What you are trying to do is get some momentum, and the simplest way to do that in the early days of a business is to find one person who will pay for what it is you have to offer.

One friend started his business with $500 in his pocket – he unpacked the coffee machine, pulled out a list of phone numbers for every person he knew, and started calling each to let them know he was in business. A few years later, he has several people working for him on a variety of projects, and has some idea about where he’s taking his business. But the start was informal – just a bunch of phone calls.

What it comes down to is networking to find one client. Once you have that one client, you can worry about determining where your business should go – taking legal steps to protect yourself, setting yourself up to be as tax friendly as possible, etc. The first step for someone in business for the first time is always networking.

Been There Before

If you are starting your second or later business, then the steps are different. Finding your first customer isn’t as important as figuring out what this business will do. You have to reflect on your previous business to determine, from a business perspective, how you can do better. In that case, a formal business plan might be wise – you may have the time to do this, and can afford to spend valuable time researching your target market, the industry, raising capital, etc.

The steps aren’t as clear here either – what was the end of your previous business that pushed you to start a new business? Would you call your previous venture a success? How would you apply the lessons learned there to your next venture?

These questions, and other related questions, need to be answered in order to determine your best approach to starting anew.


If it’s your first time in business, then don’t over-think it – just go out and find someone who will pay you to do the kind of work you want to be doing. If it’s not your first time, then reflect on your previous endeavors and figure out how to apply the lessons learned there to your next venture.

Bad Marketing Pitch Raises Scam Alert

I use Twitter as a source of interesting articles, sites, and other content. Unusual for Twitter readers, I actually read an incredibly high percentage of posts in my feed (currently about 80% of what’s posted is actually read by me), and that’s without using lists or any service other than the website itself. When I saw the post below, I decided to check it out:

Google mistake Reported by Jill ChristopherI clicked the link, and found myself looking at a marketing pitch for a course on how to get other businesses to pay you to get a listing on Google. After watching for a few minutes, my scam radar starting beeping. One of the images just seemed wrong:

Google Local MapThe map was accompanied with an explanation that the items marked with letters were businesses who had claimed their listings, while those without letters (just a red dot) had not. Money could be made by listing a business for someone who doesn’t know how to do it, and then get paid a maintenance fee to keep up the listing.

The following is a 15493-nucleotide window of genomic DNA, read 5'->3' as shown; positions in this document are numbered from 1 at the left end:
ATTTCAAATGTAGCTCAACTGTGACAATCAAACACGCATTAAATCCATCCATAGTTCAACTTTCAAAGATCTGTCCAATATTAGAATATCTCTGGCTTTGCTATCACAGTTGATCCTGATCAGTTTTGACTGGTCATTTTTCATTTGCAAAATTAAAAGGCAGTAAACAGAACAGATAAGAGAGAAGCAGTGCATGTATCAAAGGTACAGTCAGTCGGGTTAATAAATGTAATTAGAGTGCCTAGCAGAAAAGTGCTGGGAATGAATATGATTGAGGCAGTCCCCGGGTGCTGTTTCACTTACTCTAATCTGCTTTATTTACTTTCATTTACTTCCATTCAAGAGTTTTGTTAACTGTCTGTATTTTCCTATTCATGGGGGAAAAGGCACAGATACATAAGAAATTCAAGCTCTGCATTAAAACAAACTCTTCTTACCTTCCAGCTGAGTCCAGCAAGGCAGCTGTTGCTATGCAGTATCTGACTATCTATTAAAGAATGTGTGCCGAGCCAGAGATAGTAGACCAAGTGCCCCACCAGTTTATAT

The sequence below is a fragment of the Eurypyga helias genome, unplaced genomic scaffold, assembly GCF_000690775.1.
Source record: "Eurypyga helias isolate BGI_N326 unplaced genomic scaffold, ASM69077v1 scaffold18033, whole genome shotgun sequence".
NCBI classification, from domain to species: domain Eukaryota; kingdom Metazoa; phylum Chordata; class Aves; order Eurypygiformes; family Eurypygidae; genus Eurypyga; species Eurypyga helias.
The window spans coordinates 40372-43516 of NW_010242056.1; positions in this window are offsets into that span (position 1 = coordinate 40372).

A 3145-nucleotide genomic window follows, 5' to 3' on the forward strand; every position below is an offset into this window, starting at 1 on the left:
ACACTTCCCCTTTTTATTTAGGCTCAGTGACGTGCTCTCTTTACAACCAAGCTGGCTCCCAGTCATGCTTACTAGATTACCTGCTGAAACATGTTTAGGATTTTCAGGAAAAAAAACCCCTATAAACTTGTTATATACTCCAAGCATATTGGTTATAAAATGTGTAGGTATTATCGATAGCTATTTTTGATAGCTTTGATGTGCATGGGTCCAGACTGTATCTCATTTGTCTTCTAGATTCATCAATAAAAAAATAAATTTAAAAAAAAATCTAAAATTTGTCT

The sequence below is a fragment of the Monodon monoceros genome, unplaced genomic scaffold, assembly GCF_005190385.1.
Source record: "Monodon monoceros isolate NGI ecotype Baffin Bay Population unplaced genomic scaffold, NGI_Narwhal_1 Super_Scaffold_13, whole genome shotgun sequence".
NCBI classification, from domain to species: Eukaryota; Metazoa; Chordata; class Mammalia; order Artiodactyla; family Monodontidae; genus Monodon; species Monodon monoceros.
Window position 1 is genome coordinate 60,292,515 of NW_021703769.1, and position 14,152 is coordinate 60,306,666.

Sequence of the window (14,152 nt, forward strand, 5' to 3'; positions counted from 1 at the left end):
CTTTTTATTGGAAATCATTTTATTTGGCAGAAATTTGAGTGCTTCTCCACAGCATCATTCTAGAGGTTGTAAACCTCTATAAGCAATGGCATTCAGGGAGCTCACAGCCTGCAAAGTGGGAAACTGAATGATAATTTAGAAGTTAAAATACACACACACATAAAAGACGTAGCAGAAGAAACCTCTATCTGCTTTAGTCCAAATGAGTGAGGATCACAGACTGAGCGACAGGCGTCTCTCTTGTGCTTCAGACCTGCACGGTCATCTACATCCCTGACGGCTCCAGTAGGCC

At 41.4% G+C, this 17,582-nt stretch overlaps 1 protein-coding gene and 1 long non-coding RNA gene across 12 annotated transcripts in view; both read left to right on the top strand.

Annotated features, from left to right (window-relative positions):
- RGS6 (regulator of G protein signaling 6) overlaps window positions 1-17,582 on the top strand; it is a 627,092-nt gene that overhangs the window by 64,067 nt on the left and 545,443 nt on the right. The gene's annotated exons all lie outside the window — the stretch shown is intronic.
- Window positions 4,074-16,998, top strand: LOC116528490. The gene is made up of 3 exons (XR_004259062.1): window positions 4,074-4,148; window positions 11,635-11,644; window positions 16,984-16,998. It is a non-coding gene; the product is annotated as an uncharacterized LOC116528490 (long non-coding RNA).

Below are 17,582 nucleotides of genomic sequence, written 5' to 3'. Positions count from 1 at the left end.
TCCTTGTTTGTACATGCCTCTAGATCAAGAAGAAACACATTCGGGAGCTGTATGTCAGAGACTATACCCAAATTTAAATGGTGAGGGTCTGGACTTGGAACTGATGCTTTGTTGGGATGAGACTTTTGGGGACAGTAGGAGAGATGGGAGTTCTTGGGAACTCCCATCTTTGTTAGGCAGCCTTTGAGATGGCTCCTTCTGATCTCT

This didn’t seem correct, and further investigation showed that the dots are actually for businesses who have ALREADY claimed their listings. The reason some are marked with letters is simply because they’re on the current page of Google listings. Not only that, but there is no maintenance fees to keep up the listing – once you’re listed, you can forget about it. A quick check online directed me to another page, which had the details of the scam, and so I passed it back to Jill in case she didn’t realize she had just posted a scam to her feed (the other posts from her I had read didn’t seem to be scams, after all):

Response to Jill Christopher about the scamPerhaps unsurprisingly, there was no response from Jill regarding her dubious post.

What is interesting, though, is that what triggered the scam alert was an actual lie – that is, what the map represented. Anyone even somewhat informed on Google would be aware that their statement was simply wrong, and therefore everything else claimed in the pitch (which is quite long and includes pop-ups trying to get you to buy a $97 course) is likely erroneous too. While marketing pitches are not always known for their accuracy, they do try to avoid flat-out lying.

Marketing is meant to draw people in, to lure them with the promise of something big, whether income, or a change in a formerly routine task. However, they should not be lying to people, because once the sale goes through, the truth will come out, and you’ll have some upset customers. (While some businesses thrive on negative publicity, it usually is not a recommended course of action.)

So, if you’re planning on creating a marketing pitch, make sure it’s accurate to reality. If it isn’t, someone will find out, and they may then decide to send some negative publicity your way.

Unique Value Proposition Turns into a Business

I was working on a business development plan for someone, and we discussed her business, what she envisioned being able to do for clients, and various approaches she could take to find new clients. This came, after some discussion, to the concept of unique value proposition – that is, what would set her business apart from her competitors. We discussed a few options, such as offering some merchandise to clients who sign up for certain packages, or pairing her services with those of someone offering a complementary service.

These are common spins on how to set your business apart from the competition, but we wanted to take this a step further. Eventually, we landed on offering a custom service that would be given to her clients at no charge, for as long as they were her clients. In the short-term, this might have reduced the amount she could charge each client, but it would also ensure that clients would stay with her for many years.

Working in IT, I went to determine how complicated it would be to build the web application we envisioned. I came back a day later and realized that the application itself, what we had considered to be a unique value proposition for one business, could actually fill a void in the market. That is, many of her competitors and non-competitors (i.e. people offering the same service to a different geographic market) would love such a service, and would likely pay to use it.

The assessment continued to the point where a price could be placed on developing the application, as well as sales models for it (usage and membership fees), as well as marketing angles (it’s a B2C service, so market it to other businesses). The whole business could actually be run in conjunction with her existing business, taking little effort to set up new users on the system (most of this would be automated), but would require significant effort upfront.